Speaking to a massive crowd of supporters in Chicago instead of from the Oval Office or the East Room of the White House, Obama is hoping to invoke the message of “hope and change” that propelled him to the presidency in 2008, and kept him there until 2016.
"I'll be thinking back to being a young community organizer, pretty much fresh out of school, and feeling as if my faith in America's ability to bring about change in our democracy has been vindicated," Obama said in a White House video on his final address.
Administration officials have said that his speech will not be focused on policy, or his contrasts with Trump, but rather on a general hopeful vision for the future.
"The system will respond to ordinary people coming together to try to move the country in a better direction," he said in the video.
The outgoing President is correct, and people did come together, by voting for change through Trump.
“The system did respond, in November, to Americans who by and large rejected Obama's policies by electing Republican Donald Trump,” the Associated Press noted.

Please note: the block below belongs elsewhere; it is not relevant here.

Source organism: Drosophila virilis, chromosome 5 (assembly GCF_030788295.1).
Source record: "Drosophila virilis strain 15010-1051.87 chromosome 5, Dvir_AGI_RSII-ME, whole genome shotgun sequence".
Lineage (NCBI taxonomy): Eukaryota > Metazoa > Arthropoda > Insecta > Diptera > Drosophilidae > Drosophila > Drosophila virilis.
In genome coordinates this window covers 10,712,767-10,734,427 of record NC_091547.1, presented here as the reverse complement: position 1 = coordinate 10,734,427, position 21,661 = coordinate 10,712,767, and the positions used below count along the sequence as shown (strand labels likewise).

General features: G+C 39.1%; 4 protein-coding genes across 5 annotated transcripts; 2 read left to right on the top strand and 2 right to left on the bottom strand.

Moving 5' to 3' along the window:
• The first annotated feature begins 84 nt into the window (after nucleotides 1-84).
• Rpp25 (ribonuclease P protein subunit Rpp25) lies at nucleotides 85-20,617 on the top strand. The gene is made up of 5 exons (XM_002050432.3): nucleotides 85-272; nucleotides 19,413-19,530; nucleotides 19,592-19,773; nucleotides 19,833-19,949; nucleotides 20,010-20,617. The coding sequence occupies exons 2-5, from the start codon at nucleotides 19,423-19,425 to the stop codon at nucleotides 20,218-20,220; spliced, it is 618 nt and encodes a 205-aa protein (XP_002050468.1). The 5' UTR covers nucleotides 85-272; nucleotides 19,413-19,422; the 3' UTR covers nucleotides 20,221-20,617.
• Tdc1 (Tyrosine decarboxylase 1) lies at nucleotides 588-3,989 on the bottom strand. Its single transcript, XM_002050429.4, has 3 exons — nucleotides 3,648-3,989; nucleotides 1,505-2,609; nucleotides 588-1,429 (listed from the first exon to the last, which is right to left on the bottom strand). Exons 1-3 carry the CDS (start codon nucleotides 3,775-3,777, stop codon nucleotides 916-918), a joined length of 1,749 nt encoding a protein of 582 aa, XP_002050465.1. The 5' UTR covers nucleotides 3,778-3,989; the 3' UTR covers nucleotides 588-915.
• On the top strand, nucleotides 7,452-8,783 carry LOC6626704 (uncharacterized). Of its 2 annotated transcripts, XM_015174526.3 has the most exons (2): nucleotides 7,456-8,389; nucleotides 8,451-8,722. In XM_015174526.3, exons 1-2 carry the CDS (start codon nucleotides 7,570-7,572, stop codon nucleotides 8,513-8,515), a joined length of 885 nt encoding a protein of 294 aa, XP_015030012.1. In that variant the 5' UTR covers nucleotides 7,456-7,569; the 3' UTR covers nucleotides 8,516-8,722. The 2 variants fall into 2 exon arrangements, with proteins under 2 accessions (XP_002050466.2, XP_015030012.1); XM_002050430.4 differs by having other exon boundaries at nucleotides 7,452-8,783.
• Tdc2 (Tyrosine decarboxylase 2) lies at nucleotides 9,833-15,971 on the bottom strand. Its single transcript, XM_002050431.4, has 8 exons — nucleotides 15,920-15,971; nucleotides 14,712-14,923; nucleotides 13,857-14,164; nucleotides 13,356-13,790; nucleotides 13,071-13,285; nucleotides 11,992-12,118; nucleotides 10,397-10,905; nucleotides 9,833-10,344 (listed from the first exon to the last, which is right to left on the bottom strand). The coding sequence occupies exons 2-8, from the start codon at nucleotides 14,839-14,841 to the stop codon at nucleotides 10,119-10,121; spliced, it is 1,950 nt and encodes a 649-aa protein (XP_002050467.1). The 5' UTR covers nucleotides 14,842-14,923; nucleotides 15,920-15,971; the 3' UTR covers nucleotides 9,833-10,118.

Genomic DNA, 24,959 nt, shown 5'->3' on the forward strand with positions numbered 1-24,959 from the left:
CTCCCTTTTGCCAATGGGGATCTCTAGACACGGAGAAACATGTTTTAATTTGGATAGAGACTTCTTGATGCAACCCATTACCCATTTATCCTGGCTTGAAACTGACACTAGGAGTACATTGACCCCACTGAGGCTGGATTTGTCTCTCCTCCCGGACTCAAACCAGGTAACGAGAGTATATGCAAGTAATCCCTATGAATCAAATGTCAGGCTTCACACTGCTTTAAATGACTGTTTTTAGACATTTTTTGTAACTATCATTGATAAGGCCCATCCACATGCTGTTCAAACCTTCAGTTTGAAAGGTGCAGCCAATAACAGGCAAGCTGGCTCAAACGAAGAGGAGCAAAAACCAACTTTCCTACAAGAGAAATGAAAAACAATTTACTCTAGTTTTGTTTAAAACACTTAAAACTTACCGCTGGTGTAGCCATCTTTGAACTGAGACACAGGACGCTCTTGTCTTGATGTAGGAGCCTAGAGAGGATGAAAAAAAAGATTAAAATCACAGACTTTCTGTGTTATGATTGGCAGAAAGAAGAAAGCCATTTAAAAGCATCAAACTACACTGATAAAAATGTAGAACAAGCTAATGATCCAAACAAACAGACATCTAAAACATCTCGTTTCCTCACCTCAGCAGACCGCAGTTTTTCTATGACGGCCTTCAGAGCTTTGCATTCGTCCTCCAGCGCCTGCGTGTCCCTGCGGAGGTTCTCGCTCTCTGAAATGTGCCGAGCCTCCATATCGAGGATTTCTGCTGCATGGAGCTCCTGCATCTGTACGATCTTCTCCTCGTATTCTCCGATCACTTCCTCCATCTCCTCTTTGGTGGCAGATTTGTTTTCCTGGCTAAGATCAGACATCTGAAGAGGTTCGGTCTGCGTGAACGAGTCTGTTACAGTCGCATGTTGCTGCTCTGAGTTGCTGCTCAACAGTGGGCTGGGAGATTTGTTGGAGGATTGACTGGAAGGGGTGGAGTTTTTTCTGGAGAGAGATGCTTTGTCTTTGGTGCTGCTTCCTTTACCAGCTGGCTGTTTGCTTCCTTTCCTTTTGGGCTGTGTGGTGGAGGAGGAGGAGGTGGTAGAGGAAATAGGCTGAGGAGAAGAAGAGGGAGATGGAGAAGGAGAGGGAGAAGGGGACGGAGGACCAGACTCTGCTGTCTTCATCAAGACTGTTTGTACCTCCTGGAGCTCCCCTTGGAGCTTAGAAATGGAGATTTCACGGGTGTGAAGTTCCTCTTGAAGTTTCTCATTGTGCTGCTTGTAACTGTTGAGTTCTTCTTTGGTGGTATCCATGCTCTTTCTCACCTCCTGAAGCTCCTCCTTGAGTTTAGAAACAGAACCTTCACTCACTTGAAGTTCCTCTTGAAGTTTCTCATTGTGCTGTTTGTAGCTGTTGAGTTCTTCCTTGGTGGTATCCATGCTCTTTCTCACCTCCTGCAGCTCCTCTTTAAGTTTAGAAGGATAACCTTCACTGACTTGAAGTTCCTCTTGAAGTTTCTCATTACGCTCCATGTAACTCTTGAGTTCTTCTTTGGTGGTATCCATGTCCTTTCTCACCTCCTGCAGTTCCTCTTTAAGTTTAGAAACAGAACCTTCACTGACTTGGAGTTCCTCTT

Despite seemingly fighting to make things as difficult as possible for the incoming President, Obama hopes that the speech will transcend party politics and speak to all Americans, even those who voted for Trump.
"The President is primarily delivering a message to the American people, all Americans, whether they voted for President Obama or not," White House spokesman Josh Earnest said on Monday. "The President feels an obligation to talk about what he's learned of the last eight years, what he's learned about the country, what he's learned about governing the country, and offer up his advice to the American people about the most effective way to confront the challenges that we see ahead."
Fewer than half of Americans say that they are better off after Obama’s presidency than they were before. Only one-third of Americans believe that he kept his promises, though the majority believe that he tried, and simply could not.